Notes from my VDI Road Show presentation: Windows 7 is still on the "to do" list for many companies

Why we're all still using Windows XP, why we didn't all use Windows 7 as an excuse to move to VDI, how client hypervisors fit, how applications and Windows are complicated, and what the future looks like.

A few weeks ago I was in Seattle giving my first VDI Road Show presentation, which is essentially a rundown of where we are with desktop virtualization today. It talks about why we're all still using Windows XP, why we didn't all use Windows 7 as an excuse to move to VDI, how client hypervisors fit, how applications and Windows are complicated, and what the future looks like. What was cool about this VDI Road Show, though, was that the setting was a bit more intimate and there was explicit time for Q&A, during which I learned some things that I thought I'd share.

Nobody was doing VDI at any real scale

There were 90 people in the room, and when I asked for a show of hands for who was using VDI, only two went up. TWO! I knew VDI adoption was pretty slow, but I did expect more than that. When I asked if they were using it at any great scale (I think I asked if it was over 100 users), their hands crept back down. This isn't anywhere near a surprise, and does well to confirm what we've been saying - those 1,000 and 10,000-seat deployments that are talked about by the vendors are few and far between.

It also backs up my suspicion that the bulk of VDI deployments are simple and only require simple solutions instead of mega-complex behemoth solutions. Vendors should be paying very close attention. 

Almost everyone was still on Windows XP

The real surprise here was that not a single person said they were finished with a Windows 7 rollout. To me, that's amazing, since we're so quickly approaching the end of Windows XP. I mean, April 8, 2014 is just over two years away, which feels like forever, but then we'll have Windows 8 to worry about and all the changes there…it just doesn't make sense to wait that long. For the record, nobody said they were waiting for Windows 8, but if you're starting a Windows upgrade project in 2013, are you going to roll out an older OS?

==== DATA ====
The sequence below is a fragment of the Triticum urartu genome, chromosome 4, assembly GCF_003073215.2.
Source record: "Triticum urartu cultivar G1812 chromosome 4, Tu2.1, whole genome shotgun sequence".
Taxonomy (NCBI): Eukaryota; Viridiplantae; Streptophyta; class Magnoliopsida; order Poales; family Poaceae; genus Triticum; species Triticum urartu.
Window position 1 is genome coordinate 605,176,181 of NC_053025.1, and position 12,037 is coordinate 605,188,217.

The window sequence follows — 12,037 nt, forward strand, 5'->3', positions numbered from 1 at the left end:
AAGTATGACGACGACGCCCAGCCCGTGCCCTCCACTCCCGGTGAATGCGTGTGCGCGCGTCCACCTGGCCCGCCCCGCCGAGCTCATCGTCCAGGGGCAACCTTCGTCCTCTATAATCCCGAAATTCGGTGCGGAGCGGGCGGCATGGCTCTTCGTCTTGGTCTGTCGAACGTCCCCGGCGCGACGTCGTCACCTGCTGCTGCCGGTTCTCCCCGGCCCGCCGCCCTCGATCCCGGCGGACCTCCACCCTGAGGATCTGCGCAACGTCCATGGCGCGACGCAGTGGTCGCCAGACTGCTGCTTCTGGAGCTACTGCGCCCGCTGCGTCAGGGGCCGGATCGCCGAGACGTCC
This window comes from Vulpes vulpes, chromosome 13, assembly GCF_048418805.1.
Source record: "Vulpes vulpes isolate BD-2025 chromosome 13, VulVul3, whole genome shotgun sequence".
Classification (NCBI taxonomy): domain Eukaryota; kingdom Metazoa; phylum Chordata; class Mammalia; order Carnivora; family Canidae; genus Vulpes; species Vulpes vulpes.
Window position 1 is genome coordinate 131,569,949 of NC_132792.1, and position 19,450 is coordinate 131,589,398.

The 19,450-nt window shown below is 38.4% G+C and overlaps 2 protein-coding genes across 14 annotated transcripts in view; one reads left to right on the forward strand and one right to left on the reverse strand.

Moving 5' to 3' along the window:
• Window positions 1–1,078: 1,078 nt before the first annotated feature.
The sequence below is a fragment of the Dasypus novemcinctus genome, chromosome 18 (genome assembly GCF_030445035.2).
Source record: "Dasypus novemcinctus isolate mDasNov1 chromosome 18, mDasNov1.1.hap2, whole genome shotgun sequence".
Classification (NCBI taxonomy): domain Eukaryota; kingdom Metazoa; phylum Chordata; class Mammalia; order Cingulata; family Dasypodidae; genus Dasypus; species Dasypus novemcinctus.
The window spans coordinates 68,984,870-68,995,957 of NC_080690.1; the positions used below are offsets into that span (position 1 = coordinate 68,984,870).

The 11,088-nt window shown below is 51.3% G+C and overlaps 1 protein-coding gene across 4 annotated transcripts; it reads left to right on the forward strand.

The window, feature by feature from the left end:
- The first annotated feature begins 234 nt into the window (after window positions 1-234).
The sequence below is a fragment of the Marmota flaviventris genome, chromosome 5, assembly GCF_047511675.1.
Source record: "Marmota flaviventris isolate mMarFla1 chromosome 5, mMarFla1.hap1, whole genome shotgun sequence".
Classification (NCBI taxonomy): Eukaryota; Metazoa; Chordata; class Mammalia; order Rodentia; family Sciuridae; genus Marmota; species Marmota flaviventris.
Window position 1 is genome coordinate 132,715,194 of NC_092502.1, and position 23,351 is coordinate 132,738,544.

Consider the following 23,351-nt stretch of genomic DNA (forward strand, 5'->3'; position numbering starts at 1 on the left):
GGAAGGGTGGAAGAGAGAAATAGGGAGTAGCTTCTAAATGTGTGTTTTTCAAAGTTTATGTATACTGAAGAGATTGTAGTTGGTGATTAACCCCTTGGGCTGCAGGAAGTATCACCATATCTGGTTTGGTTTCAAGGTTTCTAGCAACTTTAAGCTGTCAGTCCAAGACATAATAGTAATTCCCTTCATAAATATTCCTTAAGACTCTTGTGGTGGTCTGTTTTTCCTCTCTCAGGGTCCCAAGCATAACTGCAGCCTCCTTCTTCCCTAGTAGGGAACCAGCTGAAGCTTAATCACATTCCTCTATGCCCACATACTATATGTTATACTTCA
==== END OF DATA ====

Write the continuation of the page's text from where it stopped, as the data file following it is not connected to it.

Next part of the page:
So, I asked why. Most people seemed to agree that hardware was the bottleneck, and so they chose to roll out Windows 7 along with their PC refresh cycle. For some, they projected that they'd make it all the way to Windows 7 in time. For others, though, the PC refresh cycle wasn't fast enough to get them to 100% Windows 7 before 2014, so they were going to have to pick up the pace somehow. 

Others said they're not on XP yet because they simply don't need to be, to which I replied "But you do!" I understand the sentiment–if everything works right now, why the hell should I change it? If it ain't broke… But now external influences are making organizations change, and you're running out of time to pull it off. All it takes is one major exploit that comes out after April 8, 2014 for all the remaining Windows XP machines (and the networks connected to them) to be extreme liabilities. If I were a hacker group, I'd be sitting on that bombshell of an exploit, just waiting for Microsoft to ramp down support.

Another reason for the holdup is that organizations had to wrestle with politics and infighting. At least one person said that they were totally held up until the powers that be finally came around and bought in to the plan to upgrade. Up to that point, though, the admins wanted to do the upgrade, but couldn't. This has always been on our list of reasons VDI projects fail, but I'd never really considered a problem for traditional desktop maintenance. That process has been the same for almost 20 years!

The last one that really stuck out to me was from a healthcare provider that was stuck on Windows XP because of the apps that they run. I asked if it was because the organization was the holdup (by not purchasing newer versions of the apps that are compatible with Windows 7) or if the ISVs were holding it up by not having apps that are compatible. It turns out the ISVs were partially at fault, and that certain applications have yet to be certified to comply wit HIPAA and similar regulations. Come on ISVs! It's 2012 for crying out loud!

Everyone is doing Windows 7 x64